So I’m at home with Klara until her HFMD clears. The bad part is that I can’t take her to any of the places where we normally like to go (the children’s museum, the bookstore’s kid corner, the playgrounds) because this virus is very contagious. So I have to entertain her at home or in depopulated areas. And she’s unwell, so she needs every ounce of my attention and more. 

Unlike many kids with this virus, she hasn’t lost her appetite, so I need to find the time to cook for her. And for us. And prepare N’s lunches that he takes to work. Plus, I can’t just suspend all work on my article. I’m on a deadline, and nobody will wait for me to finish. 

Plus, I’m in the midst of a home-improvement project that entails people coming to the house to do work.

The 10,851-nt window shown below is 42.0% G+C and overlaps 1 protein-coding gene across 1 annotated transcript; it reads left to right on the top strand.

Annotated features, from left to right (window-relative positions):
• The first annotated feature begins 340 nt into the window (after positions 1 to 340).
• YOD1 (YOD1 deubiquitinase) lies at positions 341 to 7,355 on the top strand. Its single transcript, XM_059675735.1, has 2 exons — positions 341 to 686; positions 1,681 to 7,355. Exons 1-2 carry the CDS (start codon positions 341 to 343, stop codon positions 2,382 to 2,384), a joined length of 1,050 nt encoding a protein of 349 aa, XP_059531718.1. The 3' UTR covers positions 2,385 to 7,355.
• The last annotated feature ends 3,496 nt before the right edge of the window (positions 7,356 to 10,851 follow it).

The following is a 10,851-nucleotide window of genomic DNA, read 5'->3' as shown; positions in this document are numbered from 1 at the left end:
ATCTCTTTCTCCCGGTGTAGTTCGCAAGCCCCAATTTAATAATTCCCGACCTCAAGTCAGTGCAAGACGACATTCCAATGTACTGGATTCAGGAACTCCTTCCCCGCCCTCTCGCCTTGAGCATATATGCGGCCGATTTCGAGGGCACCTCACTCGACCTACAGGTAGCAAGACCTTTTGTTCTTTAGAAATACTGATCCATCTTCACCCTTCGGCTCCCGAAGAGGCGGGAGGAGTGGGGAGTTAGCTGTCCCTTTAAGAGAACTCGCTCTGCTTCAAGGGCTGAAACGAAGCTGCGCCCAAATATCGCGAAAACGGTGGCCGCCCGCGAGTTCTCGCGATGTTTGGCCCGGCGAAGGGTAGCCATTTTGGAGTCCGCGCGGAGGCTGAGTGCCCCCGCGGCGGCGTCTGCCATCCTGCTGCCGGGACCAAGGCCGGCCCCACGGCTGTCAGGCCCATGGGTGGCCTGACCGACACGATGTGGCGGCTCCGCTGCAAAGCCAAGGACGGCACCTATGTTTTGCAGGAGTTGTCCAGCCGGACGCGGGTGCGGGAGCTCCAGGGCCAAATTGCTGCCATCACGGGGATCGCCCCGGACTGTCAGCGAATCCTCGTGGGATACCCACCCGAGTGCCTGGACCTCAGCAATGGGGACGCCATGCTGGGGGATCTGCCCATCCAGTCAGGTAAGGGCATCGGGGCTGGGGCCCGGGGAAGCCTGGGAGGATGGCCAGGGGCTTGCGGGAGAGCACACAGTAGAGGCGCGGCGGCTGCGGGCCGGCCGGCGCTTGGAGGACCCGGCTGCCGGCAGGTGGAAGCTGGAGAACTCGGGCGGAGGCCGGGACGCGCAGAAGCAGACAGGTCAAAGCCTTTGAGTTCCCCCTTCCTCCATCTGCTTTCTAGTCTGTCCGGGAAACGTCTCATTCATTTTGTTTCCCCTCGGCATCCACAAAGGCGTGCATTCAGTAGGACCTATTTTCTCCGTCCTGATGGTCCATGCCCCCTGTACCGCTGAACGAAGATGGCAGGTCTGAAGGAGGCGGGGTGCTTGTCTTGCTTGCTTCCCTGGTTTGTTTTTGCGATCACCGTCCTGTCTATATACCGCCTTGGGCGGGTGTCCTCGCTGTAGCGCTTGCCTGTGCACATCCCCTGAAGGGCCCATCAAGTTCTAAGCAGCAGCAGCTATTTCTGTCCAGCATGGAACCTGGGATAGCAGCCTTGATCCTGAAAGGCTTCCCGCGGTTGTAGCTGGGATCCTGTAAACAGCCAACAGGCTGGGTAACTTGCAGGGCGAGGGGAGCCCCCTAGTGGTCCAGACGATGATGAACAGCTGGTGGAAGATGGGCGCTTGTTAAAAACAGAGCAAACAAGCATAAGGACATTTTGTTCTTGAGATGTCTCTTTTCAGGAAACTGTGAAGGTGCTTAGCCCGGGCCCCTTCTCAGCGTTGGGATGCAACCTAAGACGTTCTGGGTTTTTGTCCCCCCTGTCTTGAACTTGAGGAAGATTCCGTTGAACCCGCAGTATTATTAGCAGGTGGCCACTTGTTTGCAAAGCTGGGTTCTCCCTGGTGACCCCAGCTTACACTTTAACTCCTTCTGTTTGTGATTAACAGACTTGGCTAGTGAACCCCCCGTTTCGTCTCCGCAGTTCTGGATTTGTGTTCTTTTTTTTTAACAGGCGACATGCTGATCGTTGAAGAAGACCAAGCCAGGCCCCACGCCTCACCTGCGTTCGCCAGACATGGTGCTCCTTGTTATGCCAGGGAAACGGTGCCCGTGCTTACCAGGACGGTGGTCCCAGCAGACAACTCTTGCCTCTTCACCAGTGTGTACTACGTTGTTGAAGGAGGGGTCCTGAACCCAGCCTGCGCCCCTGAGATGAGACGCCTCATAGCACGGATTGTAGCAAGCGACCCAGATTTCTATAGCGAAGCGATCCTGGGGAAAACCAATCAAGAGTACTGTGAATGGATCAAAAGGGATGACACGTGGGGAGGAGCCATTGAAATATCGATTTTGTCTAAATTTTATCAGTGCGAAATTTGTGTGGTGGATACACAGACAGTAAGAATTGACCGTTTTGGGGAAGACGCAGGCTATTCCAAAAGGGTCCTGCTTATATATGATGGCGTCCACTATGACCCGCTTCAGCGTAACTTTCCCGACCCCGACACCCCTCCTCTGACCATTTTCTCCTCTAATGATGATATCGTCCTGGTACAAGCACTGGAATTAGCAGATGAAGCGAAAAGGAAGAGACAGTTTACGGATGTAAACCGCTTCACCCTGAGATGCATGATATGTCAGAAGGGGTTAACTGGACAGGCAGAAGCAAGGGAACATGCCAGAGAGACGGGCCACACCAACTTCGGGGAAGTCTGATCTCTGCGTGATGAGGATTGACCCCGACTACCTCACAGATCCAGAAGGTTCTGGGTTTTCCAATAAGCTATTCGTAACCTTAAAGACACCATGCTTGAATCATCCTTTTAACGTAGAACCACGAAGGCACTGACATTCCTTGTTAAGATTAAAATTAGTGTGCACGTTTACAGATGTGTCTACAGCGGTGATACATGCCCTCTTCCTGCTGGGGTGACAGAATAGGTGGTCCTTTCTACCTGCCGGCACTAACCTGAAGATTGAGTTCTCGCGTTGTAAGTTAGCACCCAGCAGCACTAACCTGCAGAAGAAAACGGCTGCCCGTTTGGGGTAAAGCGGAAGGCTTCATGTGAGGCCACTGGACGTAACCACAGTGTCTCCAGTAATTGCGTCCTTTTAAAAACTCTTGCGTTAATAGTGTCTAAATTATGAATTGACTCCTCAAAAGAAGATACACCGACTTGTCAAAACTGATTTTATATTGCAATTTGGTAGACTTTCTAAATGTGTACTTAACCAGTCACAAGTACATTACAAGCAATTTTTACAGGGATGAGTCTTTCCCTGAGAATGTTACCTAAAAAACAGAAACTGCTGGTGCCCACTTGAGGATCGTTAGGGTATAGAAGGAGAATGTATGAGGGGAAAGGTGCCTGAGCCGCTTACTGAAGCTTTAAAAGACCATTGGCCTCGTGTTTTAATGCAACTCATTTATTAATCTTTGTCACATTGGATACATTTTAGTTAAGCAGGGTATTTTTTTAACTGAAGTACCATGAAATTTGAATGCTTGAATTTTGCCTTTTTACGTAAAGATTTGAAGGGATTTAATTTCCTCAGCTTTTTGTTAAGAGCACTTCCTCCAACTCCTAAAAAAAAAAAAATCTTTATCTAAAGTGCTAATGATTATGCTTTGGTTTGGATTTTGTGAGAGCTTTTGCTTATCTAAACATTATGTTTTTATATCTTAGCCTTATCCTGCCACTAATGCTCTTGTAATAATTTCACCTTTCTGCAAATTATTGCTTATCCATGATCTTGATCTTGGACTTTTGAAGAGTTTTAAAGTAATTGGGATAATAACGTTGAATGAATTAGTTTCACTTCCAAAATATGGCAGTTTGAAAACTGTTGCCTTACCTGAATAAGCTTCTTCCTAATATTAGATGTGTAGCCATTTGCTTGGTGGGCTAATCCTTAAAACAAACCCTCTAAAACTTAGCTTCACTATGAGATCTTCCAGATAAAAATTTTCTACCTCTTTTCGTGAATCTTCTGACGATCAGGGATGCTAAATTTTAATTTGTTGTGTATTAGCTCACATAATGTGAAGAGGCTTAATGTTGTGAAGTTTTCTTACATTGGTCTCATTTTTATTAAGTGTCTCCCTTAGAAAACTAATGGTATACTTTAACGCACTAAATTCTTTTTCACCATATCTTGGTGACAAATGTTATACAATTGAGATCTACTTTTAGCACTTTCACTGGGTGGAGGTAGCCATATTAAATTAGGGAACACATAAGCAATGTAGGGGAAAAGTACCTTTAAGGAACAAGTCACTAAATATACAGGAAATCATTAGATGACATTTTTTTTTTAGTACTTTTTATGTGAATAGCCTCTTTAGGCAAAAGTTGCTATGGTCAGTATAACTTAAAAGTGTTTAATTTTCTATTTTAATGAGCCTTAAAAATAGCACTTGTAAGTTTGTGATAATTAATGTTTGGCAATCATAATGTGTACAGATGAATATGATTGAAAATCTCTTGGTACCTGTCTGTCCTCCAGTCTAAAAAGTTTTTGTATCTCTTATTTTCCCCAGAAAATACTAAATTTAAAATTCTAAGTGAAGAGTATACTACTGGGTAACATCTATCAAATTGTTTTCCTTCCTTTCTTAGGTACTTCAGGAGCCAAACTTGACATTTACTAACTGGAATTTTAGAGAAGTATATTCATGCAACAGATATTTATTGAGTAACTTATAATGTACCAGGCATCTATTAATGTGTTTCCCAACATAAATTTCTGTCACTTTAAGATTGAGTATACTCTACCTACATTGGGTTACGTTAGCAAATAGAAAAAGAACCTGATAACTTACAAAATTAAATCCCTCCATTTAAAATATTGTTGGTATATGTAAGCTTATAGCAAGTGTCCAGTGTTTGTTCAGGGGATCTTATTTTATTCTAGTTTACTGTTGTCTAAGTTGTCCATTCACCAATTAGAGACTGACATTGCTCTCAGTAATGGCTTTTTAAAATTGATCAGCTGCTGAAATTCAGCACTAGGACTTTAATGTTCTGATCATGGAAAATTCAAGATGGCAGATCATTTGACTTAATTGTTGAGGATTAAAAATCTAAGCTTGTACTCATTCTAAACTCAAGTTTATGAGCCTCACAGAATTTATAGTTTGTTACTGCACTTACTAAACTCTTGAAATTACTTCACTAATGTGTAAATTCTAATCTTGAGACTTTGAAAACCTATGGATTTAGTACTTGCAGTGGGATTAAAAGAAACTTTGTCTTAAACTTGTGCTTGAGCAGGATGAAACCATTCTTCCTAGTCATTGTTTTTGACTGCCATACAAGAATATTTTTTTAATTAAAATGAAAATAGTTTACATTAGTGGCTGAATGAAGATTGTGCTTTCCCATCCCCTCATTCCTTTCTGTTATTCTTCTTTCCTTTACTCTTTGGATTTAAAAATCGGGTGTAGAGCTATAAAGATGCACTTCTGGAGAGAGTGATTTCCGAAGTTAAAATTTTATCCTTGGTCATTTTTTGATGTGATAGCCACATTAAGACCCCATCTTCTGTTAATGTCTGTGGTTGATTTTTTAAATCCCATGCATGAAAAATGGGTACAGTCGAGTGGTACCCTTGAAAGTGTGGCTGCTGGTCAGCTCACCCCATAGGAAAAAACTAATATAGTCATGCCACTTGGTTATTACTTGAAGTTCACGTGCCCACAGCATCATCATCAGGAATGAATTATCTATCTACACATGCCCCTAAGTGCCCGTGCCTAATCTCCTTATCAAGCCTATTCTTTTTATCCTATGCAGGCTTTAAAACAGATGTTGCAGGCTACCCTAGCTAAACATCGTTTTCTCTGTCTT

Plus, I’m in a health-management program (diabetes prevention) and I need to see doctors.

All this means that I need to plan everything extra carefully to make sure I manage to do everything in the small pockets of time when Klara is asleep or with N. I’m literally desperate for a few minutes here and there to do stuff that needs to be done. 

And then I go to Chronicle of Higher Ed and see people bitch about the intolerable hardship of having too much free time on their hands in the summer and fret about pronouns. Dumb fuckers.


2 thoughts on “Alienated ”

  1. CHE has gone completely nuts. I have never felt that what they report really reflects my reality as an academic, but it seems they are now purposefully trying to make academics as a whole look as useless and unworthy or respect as possible .

    I know how tough it is to be on a deadline when you have a little kid who’s sick. You are doing a wonderful job and she will be better really soon! In the meantime, here are some good vibes and cheers:


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